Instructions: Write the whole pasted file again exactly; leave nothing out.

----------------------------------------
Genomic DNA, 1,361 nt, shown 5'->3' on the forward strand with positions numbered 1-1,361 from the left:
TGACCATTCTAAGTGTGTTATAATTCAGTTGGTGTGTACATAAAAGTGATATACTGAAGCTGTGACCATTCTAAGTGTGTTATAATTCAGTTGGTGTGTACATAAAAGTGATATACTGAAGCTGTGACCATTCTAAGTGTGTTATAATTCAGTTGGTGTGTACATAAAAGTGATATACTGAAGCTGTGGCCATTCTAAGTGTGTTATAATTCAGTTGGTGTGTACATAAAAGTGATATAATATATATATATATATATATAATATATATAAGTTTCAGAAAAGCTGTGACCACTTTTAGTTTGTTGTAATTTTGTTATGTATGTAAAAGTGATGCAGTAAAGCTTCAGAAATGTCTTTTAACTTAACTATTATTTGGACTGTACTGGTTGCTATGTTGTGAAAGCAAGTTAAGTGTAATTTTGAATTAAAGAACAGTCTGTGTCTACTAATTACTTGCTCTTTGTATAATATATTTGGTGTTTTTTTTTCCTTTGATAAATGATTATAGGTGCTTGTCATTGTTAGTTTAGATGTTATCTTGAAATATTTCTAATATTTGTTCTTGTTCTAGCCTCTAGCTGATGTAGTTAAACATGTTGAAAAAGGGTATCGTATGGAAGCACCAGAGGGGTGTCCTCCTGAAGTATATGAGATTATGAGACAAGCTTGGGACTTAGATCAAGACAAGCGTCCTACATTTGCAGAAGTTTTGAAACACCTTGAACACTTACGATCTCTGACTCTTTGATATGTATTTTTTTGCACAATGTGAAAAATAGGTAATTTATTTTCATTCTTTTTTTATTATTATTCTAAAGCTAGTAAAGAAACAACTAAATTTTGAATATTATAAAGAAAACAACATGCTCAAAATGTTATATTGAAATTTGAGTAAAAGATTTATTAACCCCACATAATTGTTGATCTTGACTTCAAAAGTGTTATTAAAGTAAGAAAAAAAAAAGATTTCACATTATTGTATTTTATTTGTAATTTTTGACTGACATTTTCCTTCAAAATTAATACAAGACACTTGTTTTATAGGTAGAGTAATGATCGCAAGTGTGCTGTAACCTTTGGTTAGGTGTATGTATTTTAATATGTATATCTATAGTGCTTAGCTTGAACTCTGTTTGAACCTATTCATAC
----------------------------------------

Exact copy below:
Genomic DNA, 1,361 nt, shown 5'->3' on the forward strand with positions numbered 1-1,361 from the left:
TGACCATTCTAAGTGTGTTATAATTCAGTTGGTGTGTACATAAAAGTGATATACTGAAGCTGTGACCATTCTAAGTGTGTTATAATTCAGTTGGTGTGTACATAAAAGTGATATACTGAAGCTGTGACCATTCTAAGTGTGTTATAATTCAGTTGGTGTGTACATAAAAGTGATATACTGAAGCTGTGGCCATTCTAAGTGTGTTATAATTCAGTTGGTGTGTACATAAAAGTGATATAATATATATATATATATATATAATATATATAAGTTTCAGAAAAGCTGTGACCACTTTTAGTTTGTTGTAATTTTGTTATGTATGTAAAAGTGATGCAGTAAAGCTTCAGAAATGTCTTTTAACTTAACTATTATTTGGACTGTACTGGTTGCTATGTTGTGAAAGCAAGTTAAGTGTAATTTTGAATTAAAGAACAGTCTGTGTCTACTAATTACTTGCTCTTTGTATAATATATTTGGTGTTTTTTTTTCCTTTGATAAATGATTATAGGTGCTTGTCATTGTTAGTTTAGATGTTATCTTGAAATATTTCTAATATTTGTTCTTGTTCTAGCCTCTAGCTGATGTAGTTAAACATGTTGAAAAAGGGTATCGTATGGAAGCACCAGAGGGGTGTCCTCCTGAAGTATATGAGATTATGAGACAAGCTTGGGACTTAGATCAAGACAAGCGTCCTACATTTGCAGAAGTTTTGAAACACCTTGAACACTTACGATCTCTGACTCTTTGATATGTATTTTTTTGCACAATGTGAAAAATAGGTAATTTATTTTCATTCTTTTTTTATTATTATTCTAAAGCTAGTAAAGAAACAACTAAATTTTGAATATTATAAAGAAAACAACATGCTCAAAATGTTATATTGAAATTTGAGTAAAAGATTTATTAACCCCACATAATTGTTGATCTTGACTTCAAAAGTGTTATTAAAGTAAGAAAAAAAAAAGATTTCACATTATTGTATTTTATTTGTAATTTTTGACTGACATTTTCCTTCAAAATTAATACAAGACACTTGTTTTATAGGTAGAGTAATGATCGCAAGTGTGCTGTAACCTTTGGTTAGGTGTATGTATTTTAATATGTATATCTATAGTGCTTAGCTTGAACTCTGTTTGAACCTATTCATAC